The tales of Gippsland’s dark past are some of the stories in a new interactive website launched to share the voices from Traditional Owners and Aboriginal Victorians.
Deadly and Proud is a website raising awareness as talks are underway to create Australia’s first Treaty in the state of Victoria.
Gunai Gunditjmara man Stephen Thorpe examines the Warrigal Creek massacre in his tale Confronting the Truth – “a story of people’s resilience and survival in the face of unimaginable horror”.
Mr Thorpe outlines how the “creek turned red with blood” when between 80 and 180 Aboriginal people – mainly “women, children and the elderly” – were killed by English people on horses.
“This is a significant story as it has not been widely shared,” Mr Thorpe said.
Warrigal Creek is about 40 kilometres south of Sale and known as a massacre site of Gunaikurnai people in 1843 during the frontier wars.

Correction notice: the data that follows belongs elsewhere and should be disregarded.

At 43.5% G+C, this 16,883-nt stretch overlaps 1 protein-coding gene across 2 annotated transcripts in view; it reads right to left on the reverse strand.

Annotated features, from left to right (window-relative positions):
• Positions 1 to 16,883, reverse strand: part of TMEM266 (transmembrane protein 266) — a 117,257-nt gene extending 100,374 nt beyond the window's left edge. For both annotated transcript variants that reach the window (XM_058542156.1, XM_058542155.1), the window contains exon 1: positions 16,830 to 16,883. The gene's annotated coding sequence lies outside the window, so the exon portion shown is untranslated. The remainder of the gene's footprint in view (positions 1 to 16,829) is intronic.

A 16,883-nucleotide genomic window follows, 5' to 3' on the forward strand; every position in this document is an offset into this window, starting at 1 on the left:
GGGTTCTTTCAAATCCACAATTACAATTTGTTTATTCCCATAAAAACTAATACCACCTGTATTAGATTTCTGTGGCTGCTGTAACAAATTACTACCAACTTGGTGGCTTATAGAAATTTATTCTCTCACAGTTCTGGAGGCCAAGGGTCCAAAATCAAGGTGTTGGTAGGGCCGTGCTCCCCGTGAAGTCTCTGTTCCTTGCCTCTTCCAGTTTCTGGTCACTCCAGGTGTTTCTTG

“It’s very tragic that in this country, people don’t have the understanding or willingness to become aware, or face these things head on, and say that this is the truth – this is what happened in this country,” Mr Thorpe said.
“Denialism is really hurting the whole nation and is hurting people, it’s felt on all asides and we need to be brave and courageous – all Australians need to confront that stuff.”
The Deadly and Proud website includes a platform to learn more about the land on which these stories are told and the connection to country.
Other storytellers include musician Archie Roach, actor Miranda Tapsell, footballers Courtney Ugle and Tony Armstrong.
The stories cover everything from ancient eel traps at Budj Bim to contemporary Aboriginal comic book culture, mapped to each story teller’s connection to the land.
It comes as Victoria is continuing to work with the First People’s Assembly to set a framework for Treaty negotiations, and the Terms of Reference for a truth and justice process.
For more information, visit deadlyandproud.vic.gov.au.